# In a hydrogen fueled plane, could part of the fuel load be allowed to become lighter than air to offset or trim for the load?

I was thinking, with the cryogenically stored hydrogen (and required equipment) being heavy and so far away from the centre of lift of the craft in Airbus's design, it might be possible to trim the aircraft by releasing some of the hydrogen into a chamber where it can be lighter than air, reducing the nett weight of the tail, rather than trimming aerodynamically or with a movable weight.

I'm not good enough to do the math, but I suspect the size of the chamber would have to be colossal to make enough of a difference to matter - with the added bonus of being essentially an explosion waiting to happen.

Would there be a sweet spot for the average temperature of the stored hydrogen that balances the weight (including weight of corresponding equipment) against the volume of fuel stored, or is it going to be a case of coldest/most dense is the most efficient and trim needs to occur the traditional way?

• I'm not sure this platform is meant for "please do the maths for me". It would be courteous to include your attempts at the problem and ask for help when you get stuck. – Sanchises Sep 28 at 6:32
• @Sanchises I think this is reasonable question to ask that could maybe be answered by intuition by those experienced without diving deep into mathematics. At least an opinion if such a design is at all possible – Erik Sep 28 at 11:40
• While pressurized Hydrogen can be stored relatively safely, low-pressure hydrogen, like that used to make an aircraft buoyant, is dangerous. – zymhan Sep 28 at 16:07
• @zymhan: Low pressure hydrogen is not dangerous itself. What's dangerous is having hydrogen mix with air. – jamesqf Sep 28 at 17:12
• Thanks @Sanchises, I'm not after the math itself, if someone wrote out an equation, I'll be honest, I probably wouldn't even understand half of it. As Erik mentioned, I'm more after testing my intuition - I am thinking that the space to expand the gas into would have to be a size so large that it would no longer fit into a practical aeroplane shape. – James D Sep 28 at 22:13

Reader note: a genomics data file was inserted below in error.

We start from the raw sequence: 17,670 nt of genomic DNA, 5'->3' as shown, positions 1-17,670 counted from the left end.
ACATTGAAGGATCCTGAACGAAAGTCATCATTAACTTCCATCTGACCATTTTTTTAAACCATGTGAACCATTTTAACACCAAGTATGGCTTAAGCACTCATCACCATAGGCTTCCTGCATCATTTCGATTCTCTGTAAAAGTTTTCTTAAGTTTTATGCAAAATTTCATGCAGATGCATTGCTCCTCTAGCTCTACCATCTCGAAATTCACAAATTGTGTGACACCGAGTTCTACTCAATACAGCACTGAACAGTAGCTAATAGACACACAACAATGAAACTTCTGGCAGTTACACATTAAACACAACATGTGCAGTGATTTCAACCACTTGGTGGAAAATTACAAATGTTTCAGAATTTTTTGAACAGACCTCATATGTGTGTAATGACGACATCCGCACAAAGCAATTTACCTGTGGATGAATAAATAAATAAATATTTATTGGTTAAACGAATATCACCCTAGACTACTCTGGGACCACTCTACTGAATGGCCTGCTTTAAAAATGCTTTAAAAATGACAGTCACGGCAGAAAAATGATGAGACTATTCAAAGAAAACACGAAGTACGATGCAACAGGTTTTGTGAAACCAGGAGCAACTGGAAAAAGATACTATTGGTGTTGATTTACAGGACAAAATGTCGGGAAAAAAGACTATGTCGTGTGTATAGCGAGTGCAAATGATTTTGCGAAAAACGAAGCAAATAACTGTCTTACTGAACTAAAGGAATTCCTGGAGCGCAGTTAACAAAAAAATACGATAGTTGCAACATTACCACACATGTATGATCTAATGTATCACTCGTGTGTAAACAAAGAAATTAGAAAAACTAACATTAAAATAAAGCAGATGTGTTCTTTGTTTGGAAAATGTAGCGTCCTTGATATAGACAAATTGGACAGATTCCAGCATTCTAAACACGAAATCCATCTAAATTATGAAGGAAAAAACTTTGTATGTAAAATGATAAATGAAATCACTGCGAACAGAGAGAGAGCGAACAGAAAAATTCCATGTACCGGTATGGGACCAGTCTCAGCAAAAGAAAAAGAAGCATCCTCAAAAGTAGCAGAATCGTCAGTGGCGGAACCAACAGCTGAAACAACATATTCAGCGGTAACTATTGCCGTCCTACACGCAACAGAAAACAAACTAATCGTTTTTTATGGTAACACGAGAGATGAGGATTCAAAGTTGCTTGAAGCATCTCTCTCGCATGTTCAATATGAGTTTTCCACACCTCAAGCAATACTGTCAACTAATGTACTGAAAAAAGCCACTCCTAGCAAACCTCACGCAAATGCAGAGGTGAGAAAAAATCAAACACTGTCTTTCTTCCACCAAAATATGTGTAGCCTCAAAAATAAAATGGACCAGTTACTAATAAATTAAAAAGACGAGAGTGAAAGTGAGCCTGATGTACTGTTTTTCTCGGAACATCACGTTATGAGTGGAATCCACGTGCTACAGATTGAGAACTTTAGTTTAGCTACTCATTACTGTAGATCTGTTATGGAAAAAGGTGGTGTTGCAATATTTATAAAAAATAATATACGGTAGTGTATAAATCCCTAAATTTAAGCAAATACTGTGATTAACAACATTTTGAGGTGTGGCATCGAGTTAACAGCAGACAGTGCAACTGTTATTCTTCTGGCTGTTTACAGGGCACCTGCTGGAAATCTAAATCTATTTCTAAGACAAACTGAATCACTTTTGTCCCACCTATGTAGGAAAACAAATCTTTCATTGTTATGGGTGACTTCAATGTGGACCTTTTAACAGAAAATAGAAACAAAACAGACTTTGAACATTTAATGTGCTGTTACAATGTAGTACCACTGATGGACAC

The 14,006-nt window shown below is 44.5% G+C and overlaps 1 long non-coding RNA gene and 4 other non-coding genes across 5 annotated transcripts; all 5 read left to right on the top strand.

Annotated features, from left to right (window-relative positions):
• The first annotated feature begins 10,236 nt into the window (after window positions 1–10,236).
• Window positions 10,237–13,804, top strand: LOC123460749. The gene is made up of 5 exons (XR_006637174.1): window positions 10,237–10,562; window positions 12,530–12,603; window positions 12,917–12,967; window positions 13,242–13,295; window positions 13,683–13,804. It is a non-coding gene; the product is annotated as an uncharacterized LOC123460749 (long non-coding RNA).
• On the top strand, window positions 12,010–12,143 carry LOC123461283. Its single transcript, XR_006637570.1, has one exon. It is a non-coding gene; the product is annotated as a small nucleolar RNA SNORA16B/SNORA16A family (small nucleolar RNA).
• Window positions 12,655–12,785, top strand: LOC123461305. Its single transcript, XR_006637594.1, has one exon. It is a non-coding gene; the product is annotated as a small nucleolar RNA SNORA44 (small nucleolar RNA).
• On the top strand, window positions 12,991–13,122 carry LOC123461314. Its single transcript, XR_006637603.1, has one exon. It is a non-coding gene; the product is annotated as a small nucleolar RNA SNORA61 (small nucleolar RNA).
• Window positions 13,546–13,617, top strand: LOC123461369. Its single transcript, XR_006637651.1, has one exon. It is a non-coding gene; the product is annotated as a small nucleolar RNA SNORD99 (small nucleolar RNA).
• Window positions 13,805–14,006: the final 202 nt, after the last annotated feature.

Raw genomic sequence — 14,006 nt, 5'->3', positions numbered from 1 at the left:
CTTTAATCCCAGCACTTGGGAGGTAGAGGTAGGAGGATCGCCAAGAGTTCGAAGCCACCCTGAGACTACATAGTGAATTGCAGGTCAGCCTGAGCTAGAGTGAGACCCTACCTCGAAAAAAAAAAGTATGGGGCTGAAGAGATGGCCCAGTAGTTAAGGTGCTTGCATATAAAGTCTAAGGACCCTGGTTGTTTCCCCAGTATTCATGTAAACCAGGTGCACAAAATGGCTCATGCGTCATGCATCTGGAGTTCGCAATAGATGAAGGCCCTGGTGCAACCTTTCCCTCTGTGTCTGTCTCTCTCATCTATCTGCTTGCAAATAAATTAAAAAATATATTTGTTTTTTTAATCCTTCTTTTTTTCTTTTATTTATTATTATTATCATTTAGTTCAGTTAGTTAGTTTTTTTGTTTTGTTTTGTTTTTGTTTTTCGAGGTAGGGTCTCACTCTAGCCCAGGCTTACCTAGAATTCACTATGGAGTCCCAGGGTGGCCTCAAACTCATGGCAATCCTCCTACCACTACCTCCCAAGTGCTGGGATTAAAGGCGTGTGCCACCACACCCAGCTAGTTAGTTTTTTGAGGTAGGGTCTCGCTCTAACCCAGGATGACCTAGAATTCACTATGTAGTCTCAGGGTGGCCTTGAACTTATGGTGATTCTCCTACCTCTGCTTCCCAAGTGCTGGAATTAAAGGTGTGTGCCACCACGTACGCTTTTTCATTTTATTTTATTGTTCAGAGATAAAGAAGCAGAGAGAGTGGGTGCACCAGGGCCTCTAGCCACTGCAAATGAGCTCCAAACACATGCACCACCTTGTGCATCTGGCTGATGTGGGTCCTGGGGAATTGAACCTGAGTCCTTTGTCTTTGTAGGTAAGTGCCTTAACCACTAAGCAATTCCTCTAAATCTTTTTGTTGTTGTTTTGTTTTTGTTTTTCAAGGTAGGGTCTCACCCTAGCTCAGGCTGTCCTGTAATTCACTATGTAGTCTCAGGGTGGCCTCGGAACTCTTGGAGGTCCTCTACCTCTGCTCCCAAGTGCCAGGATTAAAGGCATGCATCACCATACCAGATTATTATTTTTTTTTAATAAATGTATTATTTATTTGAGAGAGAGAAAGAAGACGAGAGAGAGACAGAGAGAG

The buoyancy of hydrogen is not as high as expected, and is even lower at high altitude due to the lower ratio of the density of hydrogen and air.

Just for comparison:

The tail tank of the A380 has a capacity of 23698 l.

When this tank is filled with kerosene / air / hydrogen, the content weights:

Substance           | Density [kg/l] | Weight of 23698 l [kg]
--------------------+----------------+-- -----------------
Kerosene            | 0.8            | 18958
Air (sealevel)      | 0.00122        | 28.91
Air (10km)          | 0.00041        | 9.72
Hydrogen (sealevel) | 0.00009        | 2.13
Hydrogen (10km)     | 0.00003        | 0.72


At sealevel, the lift of this tank filled with hydrogen is 28.91kg-2.13kg=26.78kg.
And at altitude, it's just 9.72kg-0.72kg=9.00kg

This is nothing compared to the 18958kg of kerosene, and shows that it makes no sense to fill any volume in an aircraft with hydrogen for trim.

• Thanks! Really good point about the reduced ratio between density in the tank and outside air as altitude increases, it hadn't crossed my mind but in hindsight it makes perfect sense. – James D Sep 29 at 22:06

It is customary to pump liquid fuel for this purpose, as a given trim change requires far less volume than moving gas around.

Exchanging the actual gas requires large volumes, and also some way to keep the hydrogen and air separate as their relative volumes change. Airships typically have an inner gasbag called a ballonet for this purpose. In the case of an airship, gas is pumped in or out of the surrounding gasbag. The ballonet is vented to the air and shrinks or expands to maintain constant pressure and prevent the outer dimensions of the gasbag from changing.

If you created enough volume in a plane, it would make it noticeably larger and that would add both weight and drag. Filling large containers with hydrogen or any other fuel vapour would be as unacceptably dangerous as it is for all airships, so you would have to use a separate supply of inert lifting gas such as helium.